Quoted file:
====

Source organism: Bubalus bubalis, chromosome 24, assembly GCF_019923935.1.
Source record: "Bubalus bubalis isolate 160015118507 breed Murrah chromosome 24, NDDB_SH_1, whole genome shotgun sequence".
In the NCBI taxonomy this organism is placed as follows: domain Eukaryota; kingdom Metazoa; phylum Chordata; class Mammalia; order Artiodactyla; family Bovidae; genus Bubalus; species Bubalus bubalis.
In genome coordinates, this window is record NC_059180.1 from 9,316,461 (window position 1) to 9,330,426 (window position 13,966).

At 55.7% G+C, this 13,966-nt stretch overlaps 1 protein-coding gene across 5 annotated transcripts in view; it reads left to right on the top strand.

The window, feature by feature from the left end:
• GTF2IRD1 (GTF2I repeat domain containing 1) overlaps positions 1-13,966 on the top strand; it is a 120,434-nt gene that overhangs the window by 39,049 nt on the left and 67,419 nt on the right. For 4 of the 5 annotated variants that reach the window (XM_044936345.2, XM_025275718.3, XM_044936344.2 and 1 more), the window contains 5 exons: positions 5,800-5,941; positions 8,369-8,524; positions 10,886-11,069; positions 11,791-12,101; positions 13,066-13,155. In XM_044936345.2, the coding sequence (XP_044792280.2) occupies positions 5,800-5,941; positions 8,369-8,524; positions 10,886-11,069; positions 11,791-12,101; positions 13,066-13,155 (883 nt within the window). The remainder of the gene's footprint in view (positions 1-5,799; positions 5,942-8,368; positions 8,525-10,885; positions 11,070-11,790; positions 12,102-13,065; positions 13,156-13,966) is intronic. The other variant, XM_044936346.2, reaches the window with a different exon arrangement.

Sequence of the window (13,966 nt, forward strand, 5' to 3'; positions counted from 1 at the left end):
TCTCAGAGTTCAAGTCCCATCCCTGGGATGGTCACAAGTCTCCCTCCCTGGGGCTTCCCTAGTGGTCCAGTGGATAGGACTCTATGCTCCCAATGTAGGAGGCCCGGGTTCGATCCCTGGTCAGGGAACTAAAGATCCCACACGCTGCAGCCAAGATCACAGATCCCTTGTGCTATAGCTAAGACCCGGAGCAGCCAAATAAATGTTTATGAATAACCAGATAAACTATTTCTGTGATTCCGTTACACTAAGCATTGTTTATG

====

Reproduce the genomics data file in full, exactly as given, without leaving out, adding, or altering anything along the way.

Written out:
Source organism: Bubalus bubalis, chromosome 24, assembly GCF_019923935.1.
Source record: "Bubalus bubalis isolate 160015118507 breed Murrah chromosome 24, NDDB_SH_1, whole genome shotgun sequence".
In the NCBI taxonomy this organism is placed as follows: domain Eukaryota; kingdom Metazoa; phylum Chordata; class Mammalia; order Artiodactyla; family Bovidae; genus Bubalus; species Bubalus bubalis.
In genome coordinates, this window is record NC_059180.1 from 9,316,461 (window position 1) to 9,330,426 (window position 13,966).

At 55.7% G+C, this 13,966-nt stretch overlaps 1 protein-coding gene across 5 annotated transcripts in view; it reads left to right on the top strand.

The window, feature by feature from the left end:
• GTF2IRD1 (GTF2I repeat domain containing 1) overlaps positions 1-13,966 on the top strand; it is a 120,434-nt gene that overhangs the window by 39,049 nt on the left and 67,419 nt on the right. For 4 of the 5 annotated variants that reach the window (XM_044936345.2, XM_025275718.3, XM_044936344.2 and 1 more), the window contains 5 exons: positions 5,800-5,941; positions 8,369-8,524; positions 10,886-11,069; positions 11,791-12,101; positions 13,066-13,155. In XM_044936345.2, the coding sequence (XP_044792280.2) occupies positions 5,800-5,941; positions 8,369-8,524; positions 10,886-11,069; positions 11,791-12,101; positions 13,066-13,155 (883 nt within the window). The remainder of the gene's footprint in view (positions 1-5,799; positions 5,942-8,368; positions 8,525-10,885; positions 11,070-11,790; positions 12,102-13,065; positions 13,156-13,966) is intronic. The other variant, XM_044936346.2, reaches the window with a different exon arrangement.

Sequence of the window (13,966 nt, forward strand, 5' to 3'; positions counted from 1 at the left end):
TCTCAGAGTTCAAGTCCCATCCCTGGGATGGTCACAAGTCTCCCTCCCTGGGGCTTCCCTAGTGGTCCAGTGGATAGGACTCTATGCTCCCAATGTAGGAGGCCCGGGTTCGATCCCTGGTCAGGGAACTAAAGATCCCACACGCTGCAGCCAAGATCACAGATCCCTTGTGCTATAGCTAAGACCCGGAGCAGCCAAATAAATGTTTATGAATAACCAGATAAACTATTTCTGTGATTCCGTTACACTAAGCATTGTTTATG